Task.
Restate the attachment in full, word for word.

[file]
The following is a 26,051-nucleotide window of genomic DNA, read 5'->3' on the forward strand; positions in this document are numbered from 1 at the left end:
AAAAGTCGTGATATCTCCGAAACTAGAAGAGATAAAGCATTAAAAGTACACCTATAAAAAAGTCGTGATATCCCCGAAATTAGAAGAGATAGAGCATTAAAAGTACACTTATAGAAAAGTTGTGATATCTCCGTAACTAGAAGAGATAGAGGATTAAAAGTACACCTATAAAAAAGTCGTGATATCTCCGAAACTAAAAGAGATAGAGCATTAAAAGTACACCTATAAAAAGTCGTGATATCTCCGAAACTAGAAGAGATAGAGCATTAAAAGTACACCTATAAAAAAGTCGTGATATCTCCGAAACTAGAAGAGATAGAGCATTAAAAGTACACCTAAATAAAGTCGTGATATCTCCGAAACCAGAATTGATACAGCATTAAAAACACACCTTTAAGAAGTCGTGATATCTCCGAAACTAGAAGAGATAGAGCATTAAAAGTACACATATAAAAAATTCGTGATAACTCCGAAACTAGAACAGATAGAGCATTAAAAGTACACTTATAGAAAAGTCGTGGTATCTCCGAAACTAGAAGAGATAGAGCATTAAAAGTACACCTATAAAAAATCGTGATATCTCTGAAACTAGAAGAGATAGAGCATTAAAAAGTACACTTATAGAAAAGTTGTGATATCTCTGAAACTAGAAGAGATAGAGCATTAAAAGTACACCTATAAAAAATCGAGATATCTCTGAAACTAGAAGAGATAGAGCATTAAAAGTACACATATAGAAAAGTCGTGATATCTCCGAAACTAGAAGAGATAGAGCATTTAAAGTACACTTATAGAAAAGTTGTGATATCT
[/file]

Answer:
The following is a 26,051-nucleotide window of genomic DNA, read 5'->3' on the forward strand; positions in this document are numbered from 1 at the left end:
AAAAGTCGTGATATCTCCGAAACTAGAAGAGATAAAGCATTAAAAGTACACCTATAAAAAAGTCGTGATATCCCCGAAATTAGAAGAGATAGAGCATTAAAAGTACACTTATAGAAAAGTTGTGATATCTCCGTAACTAGAAGAGATAGAGGATTAAAAGTACACCTATAAAAAAGTCGTGATATCTCCGAAACTAAAAGAGATAGAGCATTAAAAGTACACCTATAAAAAGTCGTGATATCTCCGAAACTAGAAGAGATAGAGCATTAAAAGTACACCTATAAAAAAGTCGTGATATCTCCGAAACTAGAAGAGATAGAGCATTAAAAGTACACCTAAATAAAGTCGTGATATCTCCGAAACCAGAATTGATACAGCATTAAAAACACACCTTTAAGAAGTCGTGATATCTCCGAAACTAGAAGAGATAGAGCATTAAAAGTACACATATAAAAAATTCGTGATAACTCCGAAACTAGAACAGATAGAGCATTAAAAGTACACTTATAGAAAAGTCGTGGTATCTCCGAAACTAGAAGAGATAGAGCATTAAAAGTACACCTATAAAAAATCGTGATATCTCTGAAACTAGAAGAGATAGAGCATTAAAAAGTACACTTATAGAAAAGTTGTGATATCTCTGAAACTAGAAGAGATAGAGCATTAAAAGTACACCTATAAAAAATCGAGATATCTCTGAAACTAGAAGAGATAGAGCATTAAAAGTACACATATAGAAAAGTCGTGATATCTCCGAAACTAGAAGAGATAGAGCATTTAAAGTACACTTATAGAAAAGTTGTGATATCT